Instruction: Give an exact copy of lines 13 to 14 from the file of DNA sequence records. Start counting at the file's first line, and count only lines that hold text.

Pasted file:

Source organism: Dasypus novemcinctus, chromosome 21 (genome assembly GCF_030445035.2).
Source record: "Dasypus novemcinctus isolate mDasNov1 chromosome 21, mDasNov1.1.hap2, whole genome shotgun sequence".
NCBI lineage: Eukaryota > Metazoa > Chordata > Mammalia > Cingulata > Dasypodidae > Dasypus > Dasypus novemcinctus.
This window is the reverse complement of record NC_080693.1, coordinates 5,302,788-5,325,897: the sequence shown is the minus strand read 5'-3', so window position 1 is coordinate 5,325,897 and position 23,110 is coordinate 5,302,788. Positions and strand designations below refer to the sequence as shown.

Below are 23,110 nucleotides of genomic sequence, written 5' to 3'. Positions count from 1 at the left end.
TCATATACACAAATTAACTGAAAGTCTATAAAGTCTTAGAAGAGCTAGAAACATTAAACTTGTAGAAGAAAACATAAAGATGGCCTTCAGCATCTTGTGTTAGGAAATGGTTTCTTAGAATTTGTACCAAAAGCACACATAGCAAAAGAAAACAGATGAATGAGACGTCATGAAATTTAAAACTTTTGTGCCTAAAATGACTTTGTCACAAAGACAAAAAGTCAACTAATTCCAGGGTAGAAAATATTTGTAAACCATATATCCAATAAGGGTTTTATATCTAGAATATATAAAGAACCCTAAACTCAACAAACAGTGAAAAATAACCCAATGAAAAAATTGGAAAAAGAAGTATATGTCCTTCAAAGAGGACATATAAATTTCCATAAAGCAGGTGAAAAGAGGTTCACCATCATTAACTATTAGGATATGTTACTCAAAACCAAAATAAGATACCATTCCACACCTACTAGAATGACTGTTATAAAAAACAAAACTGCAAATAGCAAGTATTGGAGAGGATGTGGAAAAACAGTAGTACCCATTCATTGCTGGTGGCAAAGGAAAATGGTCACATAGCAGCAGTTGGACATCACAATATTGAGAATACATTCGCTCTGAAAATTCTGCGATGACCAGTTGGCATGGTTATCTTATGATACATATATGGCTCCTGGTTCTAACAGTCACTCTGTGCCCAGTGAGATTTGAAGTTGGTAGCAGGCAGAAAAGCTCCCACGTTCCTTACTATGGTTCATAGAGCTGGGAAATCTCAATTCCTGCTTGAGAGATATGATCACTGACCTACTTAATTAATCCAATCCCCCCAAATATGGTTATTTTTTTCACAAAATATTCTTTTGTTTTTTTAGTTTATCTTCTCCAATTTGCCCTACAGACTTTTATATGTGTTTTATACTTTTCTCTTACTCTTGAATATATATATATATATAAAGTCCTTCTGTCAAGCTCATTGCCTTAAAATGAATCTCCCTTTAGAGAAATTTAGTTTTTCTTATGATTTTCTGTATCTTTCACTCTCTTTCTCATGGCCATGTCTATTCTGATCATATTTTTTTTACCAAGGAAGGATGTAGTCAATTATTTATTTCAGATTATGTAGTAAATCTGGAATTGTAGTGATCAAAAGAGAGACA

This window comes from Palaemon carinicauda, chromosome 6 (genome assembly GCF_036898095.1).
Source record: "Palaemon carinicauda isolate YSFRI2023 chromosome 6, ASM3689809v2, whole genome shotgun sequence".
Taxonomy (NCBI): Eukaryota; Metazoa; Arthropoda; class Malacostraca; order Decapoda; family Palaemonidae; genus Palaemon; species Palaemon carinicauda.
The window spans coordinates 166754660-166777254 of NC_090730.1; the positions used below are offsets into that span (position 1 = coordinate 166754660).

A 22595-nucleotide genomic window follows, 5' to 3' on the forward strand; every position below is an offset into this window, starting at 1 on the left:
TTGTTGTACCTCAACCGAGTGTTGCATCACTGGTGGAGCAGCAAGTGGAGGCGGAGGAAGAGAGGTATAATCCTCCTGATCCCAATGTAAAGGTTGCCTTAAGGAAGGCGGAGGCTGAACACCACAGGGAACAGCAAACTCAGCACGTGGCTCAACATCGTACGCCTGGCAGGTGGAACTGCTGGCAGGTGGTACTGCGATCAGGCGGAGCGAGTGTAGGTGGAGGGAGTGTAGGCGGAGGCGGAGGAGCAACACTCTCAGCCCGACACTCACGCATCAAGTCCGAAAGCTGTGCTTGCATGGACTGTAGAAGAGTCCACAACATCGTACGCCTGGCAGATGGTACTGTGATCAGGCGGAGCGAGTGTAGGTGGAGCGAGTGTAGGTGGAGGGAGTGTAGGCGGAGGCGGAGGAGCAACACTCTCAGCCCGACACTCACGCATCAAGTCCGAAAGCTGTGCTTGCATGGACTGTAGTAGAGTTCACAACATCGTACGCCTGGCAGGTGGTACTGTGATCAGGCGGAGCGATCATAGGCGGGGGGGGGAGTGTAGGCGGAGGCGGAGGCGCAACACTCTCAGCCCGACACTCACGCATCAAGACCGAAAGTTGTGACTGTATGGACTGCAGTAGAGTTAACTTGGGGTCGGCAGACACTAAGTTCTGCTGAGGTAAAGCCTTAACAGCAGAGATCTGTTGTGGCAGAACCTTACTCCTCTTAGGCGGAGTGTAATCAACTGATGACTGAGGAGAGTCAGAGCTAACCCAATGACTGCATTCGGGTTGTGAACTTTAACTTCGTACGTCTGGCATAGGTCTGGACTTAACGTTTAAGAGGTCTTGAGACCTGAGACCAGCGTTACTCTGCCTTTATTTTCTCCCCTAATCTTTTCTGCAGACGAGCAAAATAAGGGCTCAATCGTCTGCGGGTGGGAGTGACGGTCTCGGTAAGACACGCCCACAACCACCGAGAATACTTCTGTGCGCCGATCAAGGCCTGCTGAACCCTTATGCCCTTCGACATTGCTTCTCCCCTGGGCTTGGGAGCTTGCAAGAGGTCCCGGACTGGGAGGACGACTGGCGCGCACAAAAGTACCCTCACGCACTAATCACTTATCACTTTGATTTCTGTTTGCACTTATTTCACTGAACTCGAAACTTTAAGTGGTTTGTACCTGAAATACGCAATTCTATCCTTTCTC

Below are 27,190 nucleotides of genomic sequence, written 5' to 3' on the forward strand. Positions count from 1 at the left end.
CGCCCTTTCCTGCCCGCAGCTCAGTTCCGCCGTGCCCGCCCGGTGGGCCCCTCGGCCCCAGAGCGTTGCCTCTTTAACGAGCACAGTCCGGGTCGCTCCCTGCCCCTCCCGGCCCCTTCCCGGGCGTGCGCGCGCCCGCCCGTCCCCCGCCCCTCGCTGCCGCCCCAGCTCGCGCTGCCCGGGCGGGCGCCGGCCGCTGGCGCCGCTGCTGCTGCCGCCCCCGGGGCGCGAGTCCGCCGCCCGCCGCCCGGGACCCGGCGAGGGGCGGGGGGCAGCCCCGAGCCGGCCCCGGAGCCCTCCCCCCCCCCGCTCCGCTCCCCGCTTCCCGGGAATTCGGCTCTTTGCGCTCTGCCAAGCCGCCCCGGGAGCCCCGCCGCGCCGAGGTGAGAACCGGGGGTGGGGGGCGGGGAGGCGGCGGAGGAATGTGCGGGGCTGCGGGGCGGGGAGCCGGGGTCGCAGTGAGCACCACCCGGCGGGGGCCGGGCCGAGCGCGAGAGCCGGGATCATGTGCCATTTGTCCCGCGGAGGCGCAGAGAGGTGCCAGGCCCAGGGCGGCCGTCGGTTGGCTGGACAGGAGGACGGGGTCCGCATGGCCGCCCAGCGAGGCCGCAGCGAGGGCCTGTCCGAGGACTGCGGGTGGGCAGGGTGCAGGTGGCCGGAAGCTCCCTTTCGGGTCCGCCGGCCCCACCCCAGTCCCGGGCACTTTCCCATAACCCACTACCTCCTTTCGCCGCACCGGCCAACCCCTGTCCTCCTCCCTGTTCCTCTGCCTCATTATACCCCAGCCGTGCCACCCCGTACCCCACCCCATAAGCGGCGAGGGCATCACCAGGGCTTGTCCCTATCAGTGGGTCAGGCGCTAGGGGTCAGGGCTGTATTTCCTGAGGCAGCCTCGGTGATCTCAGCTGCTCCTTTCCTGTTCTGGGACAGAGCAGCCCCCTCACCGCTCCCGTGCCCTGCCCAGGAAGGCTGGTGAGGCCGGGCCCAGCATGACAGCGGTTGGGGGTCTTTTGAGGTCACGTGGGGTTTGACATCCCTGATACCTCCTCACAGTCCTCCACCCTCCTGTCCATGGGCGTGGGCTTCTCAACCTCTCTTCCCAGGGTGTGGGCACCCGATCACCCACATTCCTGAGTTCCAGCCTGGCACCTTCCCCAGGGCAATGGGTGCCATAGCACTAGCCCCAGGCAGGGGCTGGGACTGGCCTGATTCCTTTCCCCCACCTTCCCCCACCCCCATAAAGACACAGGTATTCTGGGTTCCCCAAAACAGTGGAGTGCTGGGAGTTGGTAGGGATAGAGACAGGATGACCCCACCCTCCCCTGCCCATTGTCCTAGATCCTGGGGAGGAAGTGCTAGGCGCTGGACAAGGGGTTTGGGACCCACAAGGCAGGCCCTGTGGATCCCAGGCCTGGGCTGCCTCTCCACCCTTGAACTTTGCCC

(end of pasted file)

Below are 27,190 nucleotides of genomic sequence, written 5' to 3' on the forward strand. Positions count from 1 at the left end.
CGCCCTTTCCTGCCCGCAGCTCAGTTCCGCCGTGCCCGCCCGGTGGGCCCCTCGGCCCCAGAGCGTTGCCTCTTTAACGAGCACAGTCCGGGTCGCTCCCTGCCCCTCCCGGCCCCTTCCCGGGCGTGCGCGCGCCCGCCCGTCCCCCGCCCCTCGCTGCCGCCCCAGCTCGCGCTGCCCGGGCGGGCGCCGGCCGCTGGCGCCGCTGCTGCTGCCGCCCCCGGGGCGCGAGTCCGCCGCCCGCCGCCCGGGACCCGGCGAGGGGCGGGGGGCAGCCCCGAGCCGGCCCCGGAGCCCTCCCCCCCCCCGCTCCGCTCCCCGCTTCCCGGGAATTCGGCTCTTTGCGCTCTGCCAAGCCGCCCCGGGAGCCCCGCCGCGCCGAGGTGAGAACCGGGGGTGGGGGGCGGGGAGGCGGCGGAGGAATGTGCGGGGCTGCGGGGCGGGGAGCCGGGGTCGCAGTGAGCACCACCCGGCGGGGGCCGGGCCGAGCGCGAGAGCCGGGATCATGTGCCATTTGTCCCGCGGAGGCGCAGAGAGGTGCCAGGCCCAGGGCGGCCGTCGGTTGGCTGGACAGGAGGACGGGGTCCGCATGGCCGCCCAGCGAGGCCGCAGCGAGGGCCTGTCCGAGGACTGCGGGTGGGCAGGGTGCAGGTGGCCGGAAGCTCCCTTTCGGGTCCGCCGGCCCCACCCCAGTCCCGGGCACTTTCCCATAACCCACTACCTCCTTTCGCCGCACCGGCCAACCCCTGTCCTCCTCCCTGTTCCTCTGCCTCATTATACCCCAGCCGTGCCACCCCGTACCCCACCCCATAAGCGGCGAGGGCATCACCAGGGCTTGTCCCTATCAGTGGGTCAGGCGCTAGGGGTCAGGGCTGTATTTCCTGAGGCAGCCTCGGTGATCTCAGCTGCTCCTTTCCTGTTCTGGGACAGAGCAGCCCCCTCACCGCTCCCGTGCCCTGCCCAGGAAGGCTGGTGAGGCCGGGCCCAGCATGACAGCGGTTGGGGGTCTTTTGAGGTCACGTGGGGTTTGACATCCCTGATACCTCCTCACAGTCCTCCACCCTCCTGTCCATGGGCGTGGGCTTCTCAACCTCTCTTCCCAGGGTGTGGGCACCCGATCACCCACATTCCTGAGTTCCAGCCTGGCACCTTCCCCAGGGCAATGGGTGCCATAGCACTAGCCCCAGGCAGGGGCTGGGACTGGCCTGATTCCTTTCCCCCACCTTCCCCCACCCCCATAAAGACACAGGTATTCTGGGTTCCCCAAAACAGTGGAGTGCTGGGAGTTGGTAGGGATAGAGACAGGATGACCCCACCCTCCCCTGCCCATTGTCCTAGATCCTGGGGAGGAAGTGCTAGGCGCTGGACAAGGGGTTTGGGACCCACAAGGCAGGCCCTGTGGATCCCAGGCCTGGGCTGCCTCTCCACCCTTGAACTTTGCCC